What are the Symptoms of an ACL Injury?


An ACL injury or a torn anterior cruciate ligament injury is considered one of the most common (not to mention one of the most painful) injuries anyone can have.

The injury often occurs in individuals who are engaged in sports that entail frequent jumping or running, causing stress and strain to the ligament.

This type of injury is often considered one of the most painful because it involves the knees, one of the parts of the body that has the most nerves.

What is the ACL?

The anterior cruciate ligament or ACL is one of the four major ligaments found in the knee.

It is located in the knee’s middle and it prevents the shin bone from sliding in the front of the thigh bone.

The four ligaments situated in the knees provide the stability the knees need in order to work properly.

When forced or extended beyond their capabilities, these ligaments will be subjected to stress and strain and might tear or rupture.

What are the common symptoms of an ACL injury?

Typically, a torn ACL has 4 common symptoms.

It must be noted that this type of injury may require both surgery and prompt rehabilitation.

The most typical symptoms include:

  • A pop or a popping sound during the injury. This popping or pop is often very distinct.
  • An onset of intense pain. The pain associated with ACL injuries are often described as searing or burning.
  • The first few hours after the injury, intense swelling might manifest around the area that is injured.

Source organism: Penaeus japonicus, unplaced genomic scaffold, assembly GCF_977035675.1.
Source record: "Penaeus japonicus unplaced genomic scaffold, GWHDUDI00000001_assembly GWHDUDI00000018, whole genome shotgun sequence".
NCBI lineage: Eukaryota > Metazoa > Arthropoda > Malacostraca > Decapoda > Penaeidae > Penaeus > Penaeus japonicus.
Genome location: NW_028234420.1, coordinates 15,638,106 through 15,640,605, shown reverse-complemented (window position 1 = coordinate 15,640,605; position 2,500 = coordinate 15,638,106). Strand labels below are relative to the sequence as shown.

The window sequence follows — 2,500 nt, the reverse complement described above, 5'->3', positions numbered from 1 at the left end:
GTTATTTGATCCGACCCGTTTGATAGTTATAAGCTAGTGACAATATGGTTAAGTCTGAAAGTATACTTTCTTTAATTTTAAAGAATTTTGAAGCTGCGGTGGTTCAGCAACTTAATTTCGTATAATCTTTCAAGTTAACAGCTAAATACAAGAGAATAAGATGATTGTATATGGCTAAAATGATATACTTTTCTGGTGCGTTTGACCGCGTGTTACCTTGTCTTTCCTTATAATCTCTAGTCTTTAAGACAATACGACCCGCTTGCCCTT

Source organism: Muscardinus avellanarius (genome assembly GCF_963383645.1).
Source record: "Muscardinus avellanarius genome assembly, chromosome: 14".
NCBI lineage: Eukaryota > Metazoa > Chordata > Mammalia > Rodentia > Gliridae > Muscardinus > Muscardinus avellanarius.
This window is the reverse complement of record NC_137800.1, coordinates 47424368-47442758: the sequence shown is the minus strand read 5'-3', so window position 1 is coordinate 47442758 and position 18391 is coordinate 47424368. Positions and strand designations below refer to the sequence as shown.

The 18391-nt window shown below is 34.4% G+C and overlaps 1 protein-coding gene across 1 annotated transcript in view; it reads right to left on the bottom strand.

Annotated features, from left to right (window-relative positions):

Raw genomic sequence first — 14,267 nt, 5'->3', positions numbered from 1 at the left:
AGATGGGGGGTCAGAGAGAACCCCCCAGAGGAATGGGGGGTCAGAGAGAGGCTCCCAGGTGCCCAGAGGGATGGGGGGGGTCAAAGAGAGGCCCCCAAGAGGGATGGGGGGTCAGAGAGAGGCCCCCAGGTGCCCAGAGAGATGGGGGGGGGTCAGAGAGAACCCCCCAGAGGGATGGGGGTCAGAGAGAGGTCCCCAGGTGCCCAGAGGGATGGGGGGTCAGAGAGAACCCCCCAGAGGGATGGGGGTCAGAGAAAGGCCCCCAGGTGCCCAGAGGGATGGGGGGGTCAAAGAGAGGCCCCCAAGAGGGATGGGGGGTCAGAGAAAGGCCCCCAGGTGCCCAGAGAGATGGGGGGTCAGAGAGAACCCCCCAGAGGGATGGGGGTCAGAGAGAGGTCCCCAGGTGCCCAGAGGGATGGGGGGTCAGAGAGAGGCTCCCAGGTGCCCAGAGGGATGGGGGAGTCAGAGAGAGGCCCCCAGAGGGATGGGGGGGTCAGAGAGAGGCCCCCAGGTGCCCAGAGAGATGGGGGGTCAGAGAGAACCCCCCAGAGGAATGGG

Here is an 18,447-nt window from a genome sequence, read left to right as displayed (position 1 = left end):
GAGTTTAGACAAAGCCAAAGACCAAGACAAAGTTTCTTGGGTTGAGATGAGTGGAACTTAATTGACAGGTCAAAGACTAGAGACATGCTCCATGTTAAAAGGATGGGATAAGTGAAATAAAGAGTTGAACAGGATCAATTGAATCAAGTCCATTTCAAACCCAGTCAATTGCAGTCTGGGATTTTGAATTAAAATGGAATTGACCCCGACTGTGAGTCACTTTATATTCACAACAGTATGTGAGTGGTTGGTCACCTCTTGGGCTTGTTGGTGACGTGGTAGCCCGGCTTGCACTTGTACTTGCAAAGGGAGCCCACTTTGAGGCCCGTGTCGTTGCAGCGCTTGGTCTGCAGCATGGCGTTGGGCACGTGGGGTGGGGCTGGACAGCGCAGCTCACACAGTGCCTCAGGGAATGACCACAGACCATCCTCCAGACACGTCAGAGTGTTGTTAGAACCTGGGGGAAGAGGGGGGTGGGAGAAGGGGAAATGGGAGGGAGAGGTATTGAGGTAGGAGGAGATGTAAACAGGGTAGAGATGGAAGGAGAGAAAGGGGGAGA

• Straightening or bending the knee might cause tightness and pain. Attempting to move the knee in any direction may also result to excruciating pain.

There are certain injuries however that will manifest some of the same symptoms of an ACL injury.

Some of these conditions or injuries include bone breakage, injuries to the knee cushions, and injuries to other parts of the knee like the ligaments.

What is chronic ACL deficiency?

The condition occurs when the joints of the knee becomes chronically unstable.

When this happens, the knees would give in to the pressure and give out.

Pain and inflammation may also manifest and movement will become very uncomfortable and challenging.

While not all who has an ACL injury might develop this deficiency, those who have had a history have a higher chance of developing the condition.

In cases where ACL injuries evolve into recurrent and lifelong ACL deficiency, the affected individual will experience inflammation and pain in the affected area especially when the knee gives out or buckles.

To increase your chances of keeping ACL deficiency at bay, it is important to ensure proper rehabilitation and restored function is observed prior to commencing with the performance of routine activities.

Sans thorough rehabilitation and restored function, an ACL deficiency has a huge chance of occurring.

Eventually, some cases of ACL deficiency can lead to osteoarthritis—another condition that affects the joints and the bones.

While ACL injuries can be prevented, it is sometimes inevitable especially in people involved in rigorous sports.

To prevent any complications, it is important to check with your doctor right away so proper treatment and rehabilitation can be administered.